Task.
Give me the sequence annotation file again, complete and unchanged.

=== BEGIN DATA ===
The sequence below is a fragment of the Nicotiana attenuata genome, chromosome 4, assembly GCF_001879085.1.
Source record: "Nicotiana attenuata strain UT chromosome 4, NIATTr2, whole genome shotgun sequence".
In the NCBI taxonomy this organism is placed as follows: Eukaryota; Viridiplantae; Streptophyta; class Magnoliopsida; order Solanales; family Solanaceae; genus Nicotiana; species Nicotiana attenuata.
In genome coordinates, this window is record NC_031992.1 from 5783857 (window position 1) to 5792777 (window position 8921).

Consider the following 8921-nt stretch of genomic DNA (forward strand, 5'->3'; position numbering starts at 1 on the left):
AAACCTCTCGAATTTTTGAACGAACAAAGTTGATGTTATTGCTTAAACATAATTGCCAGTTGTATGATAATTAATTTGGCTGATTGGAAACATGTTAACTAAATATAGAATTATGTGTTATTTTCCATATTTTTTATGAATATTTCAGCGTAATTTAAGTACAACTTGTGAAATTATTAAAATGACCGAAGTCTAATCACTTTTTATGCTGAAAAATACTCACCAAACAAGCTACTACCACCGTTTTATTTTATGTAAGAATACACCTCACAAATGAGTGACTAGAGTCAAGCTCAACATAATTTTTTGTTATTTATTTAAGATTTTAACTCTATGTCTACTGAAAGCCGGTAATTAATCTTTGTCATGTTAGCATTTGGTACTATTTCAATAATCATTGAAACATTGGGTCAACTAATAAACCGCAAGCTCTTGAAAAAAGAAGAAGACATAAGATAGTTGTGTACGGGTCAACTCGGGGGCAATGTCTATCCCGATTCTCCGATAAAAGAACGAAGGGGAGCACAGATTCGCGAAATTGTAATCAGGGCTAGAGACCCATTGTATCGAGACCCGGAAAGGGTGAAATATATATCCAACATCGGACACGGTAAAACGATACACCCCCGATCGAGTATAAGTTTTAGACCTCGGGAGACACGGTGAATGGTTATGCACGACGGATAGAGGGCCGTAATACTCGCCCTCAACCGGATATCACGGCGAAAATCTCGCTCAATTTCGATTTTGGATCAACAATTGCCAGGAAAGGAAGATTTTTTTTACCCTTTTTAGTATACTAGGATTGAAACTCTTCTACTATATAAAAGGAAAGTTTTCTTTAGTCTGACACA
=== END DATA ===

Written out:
The sequence below is a fragment of the Nicotiana attenuata genome, chromosome 4, assembly GCF_001879085.1.
Source record: "Nicotiana attenuata strain UT chromosome 4, NIATTr2, whole genome shotgun sequence".
In the NCBI taxonomy this organism is placed as follows: Eukaryota; Viridiplantae; Streptophyta; class Magnoliopsida; order Solanales; family Solanaceae; genus Nicotiana; species Nicotiana attenuata.
In genome coordinates, this window is record NC_031992.1 from 5783857 (window position 1) to 5792777 (window position 8921).

Consider the following 8921-nt stretch of genomic DNA (forward strand, 5'->3'; position numbering starts at 1 on the left):
AAACCTCTCGAATTTTTGAACGAACAAAGTTGATGTTATTGCTTAAACATAATTGCCAGTTGTATGATAATTAATTTGGCTGATTGGAAACATGTTAACTAAATATAGAATTATGTGTTATTTTCCATATTTTTTATGAATATTTCAGCGTAATTTAAGTACAACTTGTGAAATTATTAAAATGACCGAAGTCTAATCACTTTTTATGCTGAAAAATACTCACCAAACAAGCTACTACCACCGTTTTATTTTATGTAAGAATACACCTCACAAATGAGTGACTAGAGTCAAGCTCAACATAATTTTTTGTTATTTATTTAAGATTTTAACTCTATGTCTACTGAAAGCCGGTAATTAATCTTTGTCATGTTAGCATTTGGTACTATTTCAATAATCATTGAAACATTGGGTCAACTAATAAACCGCAAGCTCTTGAAAAAAGAAGAAGACATAAGATAGTTGTGTACGGGTCAACTCGGGGGCAATGTCTATCCCGATTCTCCGATAAAAGAACGAAGGGGAGCACAGATTCGCGAAATTGTAATCAGGGCTAGAGACCCATTGTATCGAGACCCGGAAAGGGTGAAATATATATCCAACATCGGACACGGTAAAACGATACACCCCCGATCGAGTATAAGTTTTAGACCTCGGGAGACACGGTGAATGGTTATGCACGACGGATAGAGGGCCGTAATACTCGCCCTCAACCGGATATCACGGCGAAAATCTCGCTCAATTTCGATTTTGGATCAACAATTGCCAGGAAAGGAAGATTTTTTTTACCCTTTTTAGTATACTAGGATTGAAACTCTTCTACTATATAAAAGGAAAGTTTTCTTTAGTCTGACACA